Mandatory and Discretionary Rate Relief
Mandatory and Discretionary rate relief was introduced by the 1988 Finance Act. The Act sets out who qualifies for relief as well the rights and obligations of ratepayers.
Mandatory rate relief can be awarded to both occupied and unoccupied property.
Property that is occupied by a charity or trustees of a charity, and is wholly or mainly used for charitable purposes will be granted 80% of the mandatory relief.
Where the property is unoccupied , and the ratepayer is a charity or trustees for a charity, and it appears that when next in use, the property will be wholly or mainly used for charitable purposes, the liability is 10%.
Definition of a charity
A charity is an institution or other organisation established for charitable purposes only, or any persons administering a trust for charitable purposes only. Most charities will be registered with the Charity Commissioners.
Absence from the Charity Commissioners register does not necessarily mean that an organisation is not a charity. The following organisations are exempt from registration.
- The Church Commissioners and any institution administered by them;
- Any registered society within the meaning of the Friendly Society Acts 1896-1974;
- Boy Scouts and Girl Guides Associations;
- Voluntary schools within the meaning of the Education Acts 1944-1980 and having no permanent endowment other than the school premises.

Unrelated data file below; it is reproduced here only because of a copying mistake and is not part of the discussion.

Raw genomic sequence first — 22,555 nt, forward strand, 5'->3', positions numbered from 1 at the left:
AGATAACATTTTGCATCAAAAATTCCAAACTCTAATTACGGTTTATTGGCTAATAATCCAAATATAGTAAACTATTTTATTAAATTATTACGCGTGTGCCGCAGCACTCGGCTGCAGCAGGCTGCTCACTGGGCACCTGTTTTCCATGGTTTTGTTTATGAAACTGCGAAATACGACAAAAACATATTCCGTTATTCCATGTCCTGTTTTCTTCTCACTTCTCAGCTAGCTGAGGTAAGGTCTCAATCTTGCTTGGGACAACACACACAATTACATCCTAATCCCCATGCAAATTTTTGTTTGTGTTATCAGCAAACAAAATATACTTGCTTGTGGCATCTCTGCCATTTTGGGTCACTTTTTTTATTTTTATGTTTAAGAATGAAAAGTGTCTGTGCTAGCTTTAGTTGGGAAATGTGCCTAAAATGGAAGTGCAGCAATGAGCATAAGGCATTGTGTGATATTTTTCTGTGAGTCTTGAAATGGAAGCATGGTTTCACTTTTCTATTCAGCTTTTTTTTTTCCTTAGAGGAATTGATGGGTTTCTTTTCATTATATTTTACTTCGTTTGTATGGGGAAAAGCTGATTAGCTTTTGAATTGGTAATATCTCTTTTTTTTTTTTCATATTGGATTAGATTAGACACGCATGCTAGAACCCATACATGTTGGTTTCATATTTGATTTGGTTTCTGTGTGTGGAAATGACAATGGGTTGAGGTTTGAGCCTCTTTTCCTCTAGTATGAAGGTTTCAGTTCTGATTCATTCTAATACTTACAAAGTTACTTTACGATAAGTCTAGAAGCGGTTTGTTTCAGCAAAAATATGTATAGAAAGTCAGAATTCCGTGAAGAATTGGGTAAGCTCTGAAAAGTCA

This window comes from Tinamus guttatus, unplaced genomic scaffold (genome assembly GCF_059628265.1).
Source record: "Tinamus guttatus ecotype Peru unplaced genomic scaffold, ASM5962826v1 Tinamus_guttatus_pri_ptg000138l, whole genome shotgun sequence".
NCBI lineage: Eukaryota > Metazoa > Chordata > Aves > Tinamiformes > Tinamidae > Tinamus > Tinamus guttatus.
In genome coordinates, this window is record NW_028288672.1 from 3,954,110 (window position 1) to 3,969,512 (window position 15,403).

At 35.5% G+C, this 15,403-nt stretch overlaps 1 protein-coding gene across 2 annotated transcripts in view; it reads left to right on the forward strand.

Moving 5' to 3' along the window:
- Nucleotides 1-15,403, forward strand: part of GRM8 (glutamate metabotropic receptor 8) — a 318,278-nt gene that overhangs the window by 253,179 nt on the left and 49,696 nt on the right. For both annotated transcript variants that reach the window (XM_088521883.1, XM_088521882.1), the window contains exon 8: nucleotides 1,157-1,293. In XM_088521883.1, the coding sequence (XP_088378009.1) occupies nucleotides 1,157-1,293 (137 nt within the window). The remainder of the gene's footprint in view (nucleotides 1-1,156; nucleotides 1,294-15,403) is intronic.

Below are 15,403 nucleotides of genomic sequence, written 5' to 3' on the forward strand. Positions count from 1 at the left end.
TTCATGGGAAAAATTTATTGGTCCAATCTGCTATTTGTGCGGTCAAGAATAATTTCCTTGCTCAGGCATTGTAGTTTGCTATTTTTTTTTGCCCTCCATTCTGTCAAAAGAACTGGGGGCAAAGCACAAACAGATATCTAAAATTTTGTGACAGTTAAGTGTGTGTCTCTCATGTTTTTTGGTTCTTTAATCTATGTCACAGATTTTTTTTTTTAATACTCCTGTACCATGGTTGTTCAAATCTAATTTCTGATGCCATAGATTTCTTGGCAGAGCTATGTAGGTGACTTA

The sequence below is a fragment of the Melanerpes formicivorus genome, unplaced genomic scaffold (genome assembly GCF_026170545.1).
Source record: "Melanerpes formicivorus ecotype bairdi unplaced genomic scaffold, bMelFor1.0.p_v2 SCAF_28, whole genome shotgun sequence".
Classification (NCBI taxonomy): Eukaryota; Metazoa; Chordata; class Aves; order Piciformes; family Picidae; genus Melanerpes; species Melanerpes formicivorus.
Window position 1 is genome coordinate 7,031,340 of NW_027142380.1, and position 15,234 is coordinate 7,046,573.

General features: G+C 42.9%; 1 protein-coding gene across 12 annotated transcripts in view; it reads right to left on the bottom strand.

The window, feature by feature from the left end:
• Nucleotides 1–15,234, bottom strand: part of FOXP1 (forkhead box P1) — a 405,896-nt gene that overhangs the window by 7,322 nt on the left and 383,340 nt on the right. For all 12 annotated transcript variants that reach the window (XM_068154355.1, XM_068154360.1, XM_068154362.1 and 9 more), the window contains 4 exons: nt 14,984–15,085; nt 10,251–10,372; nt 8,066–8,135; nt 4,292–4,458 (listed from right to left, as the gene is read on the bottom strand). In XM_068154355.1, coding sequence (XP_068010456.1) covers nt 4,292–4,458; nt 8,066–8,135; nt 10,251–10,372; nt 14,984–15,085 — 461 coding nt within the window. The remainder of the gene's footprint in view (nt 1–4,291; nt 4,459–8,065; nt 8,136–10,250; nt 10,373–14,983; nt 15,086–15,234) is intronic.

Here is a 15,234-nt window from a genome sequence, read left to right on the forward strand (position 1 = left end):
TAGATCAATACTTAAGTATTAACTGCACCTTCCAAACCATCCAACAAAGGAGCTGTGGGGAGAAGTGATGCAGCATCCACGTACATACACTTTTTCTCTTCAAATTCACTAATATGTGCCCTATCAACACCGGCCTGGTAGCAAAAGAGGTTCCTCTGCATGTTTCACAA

A charity shop will be entitled to mandatory relief if;
- It is wholly or mainly used for the sale of goods to the charity; and
- If the proceeds of the sale of the goods are used for the purposes of the charity.
- Discretionary Relief
- This relief can be applied to both occupied and unoccupied liabilities.
- In order for discretionary relief to be applied, any of the following conditions must be satisfied;
- The ratepayer is a charity or trustees for a charity and the property is wholly or mainly used for charitable purposes.
- The property is occupied by organisations which are not established or conducted for profit and whose main objects are charitable or are otherwise philanthropic or religious or concerned with education, social welfare, science, literature or the fine arts; or
- It is wholly or mainly used for recreation, and all or part of it is occupied by a club, society or other organisation not established or conducted for profit.
Refusal to grant relief cannot be challenged at a liability order hearing at Magistrates Court. The only recourse against a failed application is for Judicial Review at the High Court.
Contact us for any applications forms.
Phone (01462) 474668
Fax (01462) 474496